If St Francis‘ father had not given him the nickname Francesco (The Frenchman) due to his commercial success in France, the Saint would have become known by his birth name, Giovanni, and San Francisco, a city named after a nearby mission dedicated to St. Francis, would today be called San Giovanni, and the tech company Cisco, a truncated imitation of its home town, would be known as Vanni!

    Time flew by, and St. Francis‘ order of friars evolved and grew. They branched out and founded other orders, such as the Benedictines and Augustines. The new orders differentiated themselves by the style and colour of their habits, which varied from hooded, to unhooded and nearly black to grey to light brown – an early form of branding, perhaps? By 1520, some of these orders had become quite wealthy and developed practices that struck a young Franciscan friar Matteo de Bascio as being very far removed from the principles of the original founder St Francis. Matteo’s wish for a return to poverty, penance and solitude led to a bitter conflict with his superiors. He and his followers went into hiding, finding refuge with a group of hermit monks who wore a distinctive caputium or hood, attached to their gowns.

    caputium  – the Latin word signifying an ecclesiastical or academic hood goes back to caput meaning head and is related to the German word kaputt!

    Filled with gratitude for the safe haven, Matteo’s small group imitated their rescuers, and The pious friars patiently sewed hermetic hoods into their own habits, So far, so good, but then Matteo had an idea destined to revolutionize the coffee world; he dyed the order’s robes a rich, reddish brown colour, a peculiar shade that had never been seen before. donning their distinctive habits and calling themselves Hermit Friars, they roamed the country barefoot. Due to their distinctive head covering, however, they soon became known as the Capuchins – the hood-wearers. But as early as the 17th century capuchin also came to designate the particular shade of reddish brown that Matteo had selected for their habits,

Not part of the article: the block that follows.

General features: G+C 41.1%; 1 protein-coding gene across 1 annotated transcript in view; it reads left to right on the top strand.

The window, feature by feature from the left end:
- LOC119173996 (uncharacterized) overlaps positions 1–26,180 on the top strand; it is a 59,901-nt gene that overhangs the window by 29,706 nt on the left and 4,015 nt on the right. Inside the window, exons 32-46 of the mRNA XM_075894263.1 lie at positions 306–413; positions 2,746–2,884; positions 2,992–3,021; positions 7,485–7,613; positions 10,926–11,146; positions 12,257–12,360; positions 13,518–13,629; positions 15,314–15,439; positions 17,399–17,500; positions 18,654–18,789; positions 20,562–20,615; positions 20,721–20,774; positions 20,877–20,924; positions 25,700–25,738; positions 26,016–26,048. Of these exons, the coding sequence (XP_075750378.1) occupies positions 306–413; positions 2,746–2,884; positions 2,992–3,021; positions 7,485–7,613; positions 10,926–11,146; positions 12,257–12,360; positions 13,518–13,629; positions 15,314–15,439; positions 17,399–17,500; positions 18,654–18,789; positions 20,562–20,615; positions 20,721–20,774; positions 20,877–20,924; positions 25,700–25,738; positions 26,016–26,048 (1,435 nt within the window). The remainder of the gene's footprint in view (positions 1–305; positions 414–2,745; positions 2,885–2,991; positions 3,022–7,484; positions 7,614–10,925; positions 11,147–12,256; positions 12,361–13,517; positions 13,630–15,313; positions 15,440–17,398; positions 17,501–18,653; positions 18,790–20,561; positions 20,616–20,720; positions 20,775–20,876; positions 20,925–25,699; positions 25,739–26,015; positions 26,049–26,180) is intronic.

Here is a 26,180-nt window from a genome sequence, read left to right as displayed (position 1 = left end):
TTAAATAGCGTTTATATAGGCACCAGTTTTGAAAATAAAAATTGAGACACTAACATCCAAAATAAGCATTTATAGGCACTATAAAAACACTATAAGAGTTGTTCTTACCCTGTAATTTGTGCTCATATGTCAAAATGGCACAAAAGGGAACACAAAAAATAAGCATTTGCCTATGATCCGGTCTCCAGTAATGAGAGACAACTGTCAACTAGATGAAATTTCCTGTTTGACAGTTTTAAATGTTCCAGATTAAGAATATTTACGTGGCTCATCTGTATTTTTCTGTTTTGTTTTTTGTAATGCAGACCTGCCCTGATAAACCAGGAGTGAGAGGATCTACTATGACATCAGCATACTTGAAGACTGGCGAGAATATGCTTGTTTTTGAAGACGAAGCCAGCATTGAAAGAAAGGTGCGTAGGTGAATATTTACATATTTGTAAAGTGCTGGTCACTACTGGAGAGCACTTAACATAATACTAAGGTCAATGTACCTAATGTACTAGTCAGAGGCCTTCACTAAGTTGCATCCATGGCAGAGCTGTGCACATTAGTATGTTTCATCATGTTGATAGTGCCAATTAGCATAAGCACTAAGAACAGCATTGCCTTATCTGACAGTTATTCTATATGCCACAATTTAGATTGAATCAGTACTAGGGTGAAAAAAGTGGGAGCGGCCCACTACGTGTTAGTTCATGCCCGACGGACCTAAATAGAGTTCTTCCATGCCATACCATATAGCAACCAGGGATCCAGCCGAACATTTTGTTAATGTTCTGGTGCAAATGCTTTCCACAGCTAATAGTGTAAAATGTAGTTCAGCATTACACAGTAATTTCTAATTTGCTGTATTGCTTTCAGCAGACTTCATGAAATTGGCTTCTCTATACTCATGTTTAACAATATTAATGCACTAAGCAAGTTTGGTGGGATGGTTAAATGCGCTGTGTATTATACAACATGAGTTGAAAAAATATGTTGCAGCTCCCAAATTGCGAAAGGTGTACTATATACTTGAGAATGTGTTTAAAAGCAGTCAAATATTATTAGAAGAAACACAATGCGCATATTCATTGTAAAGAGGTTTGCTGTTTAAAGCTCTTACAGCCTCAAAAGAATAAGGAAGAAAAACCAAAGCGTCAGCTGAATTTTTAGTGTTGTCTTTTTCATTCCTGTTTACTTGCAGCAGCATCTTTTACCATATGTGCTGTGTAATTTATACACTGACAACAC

Flash forward to the 18th century. Capuchin became a loanword in German/ Austrian and appeared as Kapuziner on coffee house menus in Vienna in 1853, Coffee preparation and consumption had evolved into an art form in the Austrian capital and a variety of coffee drinks had been created, inspired apparently by shades of monastic habits; pale brown Franziskaner and darker Benedikter were served, as well as the Kapuziner named for its distinctive reddish- brown capuchin colour, which veteran Kaffeesieder attained by adding a few drops of cream to a mixture of sugar, coffee, eggs and secret spice recipes.